Organized Map Files Help Artists Meet Deadlines
Maps for television news tend to be last-minute affairs. Something happens during the news day, resulting in the station's graphic artist being ordered to "turn out a map for the 6 o'clock newscast, with animated graphics if possible!"
The problem is that most art departments, graphic artists, PAs, producers and Chyron operators are busy doing other things, like over-the-shoulder graphics, full screens, animating, designing and compositing.
Add the fact that creating maps from scratch is just too time-consuming for most stations, and you can see why experienced graphic artist/mapmaker Bob Mickens gets lots of calls for help. As cofounder of the award-winning graphics and broadcast design firm Artifactuality and its emerging broadcast map solutions division, MapMastery, Mickens designs, services and supports broadcast maps, titles and other graphics (still and animated) for the major networks, as well as big market stations such as New York's WCBS and WPIX.
What Mickens doesn't do is provide a maps-on-demand service. "Most broadcasters like to keep their art production in-house," he explained, "so where I help is by training station artists to use their own resources effectively. As well, I spend a lot of time organizing their file systems to make them accessible to all of the staff--not just specialists. This really helps the workflow."
Typically, Mickens organizes in-house map files geographically, because it makes the most sense intuitively. "But you'd be surprised at how many artists organize their files by show or artist name," he added.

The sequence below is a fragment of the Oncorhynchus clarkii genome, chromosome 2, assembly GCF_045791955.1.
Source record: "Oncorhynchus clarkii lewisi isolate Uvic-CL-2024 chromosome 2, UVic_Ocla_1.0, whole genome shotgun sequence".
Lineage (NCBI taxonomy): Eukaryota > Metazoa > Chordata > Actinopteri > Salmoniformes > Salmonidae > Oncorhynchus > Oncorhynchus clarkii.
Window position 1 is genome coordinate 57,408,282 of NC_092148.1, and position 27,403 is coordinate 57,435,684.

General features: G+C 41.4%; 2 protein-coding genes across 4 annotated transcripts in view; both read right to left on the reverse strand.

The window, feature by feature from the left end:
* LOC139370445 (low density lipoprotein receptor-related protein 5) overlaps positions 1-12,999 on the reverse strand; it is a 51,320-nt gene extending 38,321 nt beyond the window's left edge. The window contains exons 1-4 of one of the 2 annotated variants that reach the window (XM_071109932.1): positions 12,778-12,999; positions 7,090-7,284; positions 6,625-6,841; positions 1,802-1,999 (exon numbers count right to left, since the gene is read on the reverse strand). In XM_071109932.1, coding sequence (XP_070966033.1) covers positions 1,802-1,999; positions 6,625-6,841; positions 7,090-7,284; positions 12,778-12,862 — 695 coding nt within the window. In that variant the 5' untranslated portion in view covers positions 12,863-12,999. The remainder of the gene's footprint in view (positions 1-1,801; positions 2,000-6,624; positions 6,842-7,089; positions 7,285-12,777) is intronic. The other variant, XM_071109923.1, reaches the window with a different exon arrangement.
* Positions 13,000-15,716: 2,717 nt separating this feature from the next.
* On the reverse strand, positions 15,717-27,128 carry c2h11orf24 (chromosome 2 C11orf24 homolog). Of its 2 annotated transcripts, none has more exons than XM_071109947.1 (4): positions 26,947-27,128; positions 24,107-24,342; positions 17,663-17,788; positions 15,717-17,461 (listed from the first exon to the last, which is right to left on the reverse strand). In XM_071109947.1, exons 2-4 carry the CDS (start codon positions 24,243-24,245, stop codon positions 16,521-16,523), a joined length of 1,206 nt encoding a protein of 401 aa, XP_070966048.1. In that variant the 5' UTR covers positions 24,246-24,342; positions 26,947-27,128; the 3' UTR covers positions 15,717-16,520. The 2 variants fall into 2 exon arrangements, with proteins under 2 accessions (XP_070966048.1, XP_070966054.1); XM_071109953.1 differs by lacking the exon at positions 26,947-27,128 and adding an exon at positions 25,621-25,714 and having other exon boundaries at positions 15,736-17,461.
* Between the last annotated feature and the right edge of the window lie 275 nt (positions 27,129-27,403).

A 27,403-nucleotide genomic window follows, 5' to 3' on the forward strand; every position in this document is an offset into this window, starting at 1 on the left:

Theoretically, it's possible for graphic artists to make their maps from scratch. In fact, that's how it used to be done years ago, according to Mickens. However, with the advent of broadcast map-generation software such as Curious World Maps, it's no longer necessary for artists to reinvent every region of the world or even become experts in geography. In addition, the ability of Curious World Maps to integrate with computer graphics systems such as Vizrt (which actually purchased Curious in 2005) makes custom 2D and 3D mapmaking fast and easy. This includes adding animations to indicate locations in realtime or changing the scale of the map.
Still, all of these tools are of little use to a harried news director if the staff artists don't know how to use them or have resources directly at their fingertips. That's where Mickens comes in--not only does he show these artists how to work with whatever technology they've got, but he also prepares map templates of popular locations to be kept on file.
"For instance, WCBS New York is mainly concerned with the five boroughs, northern New Jersey, and some of Connecticut," he explained. "Because of this, I created a series of template maps for each of these regions. In this way, WCBS's artists can save time by adding relevant graphics to existing maps. It saves their people time, and allows the art department to provide faster, closer-to-deadline service to news."
So how can an average TV station improve its mapmaking abilities? "First, you need to go over your resources, to accurately gauge what you can and can't do in-house," Mickens offered. "Second, you need to ensure that your art staff understands mapping and that one person in particular becomes an expert. Third, a logically organized filing system will make it easier to reuse maps for different shows and different news stories. This will save you time and money."
James Careless covers the television industry. Contact him at email@example.com.
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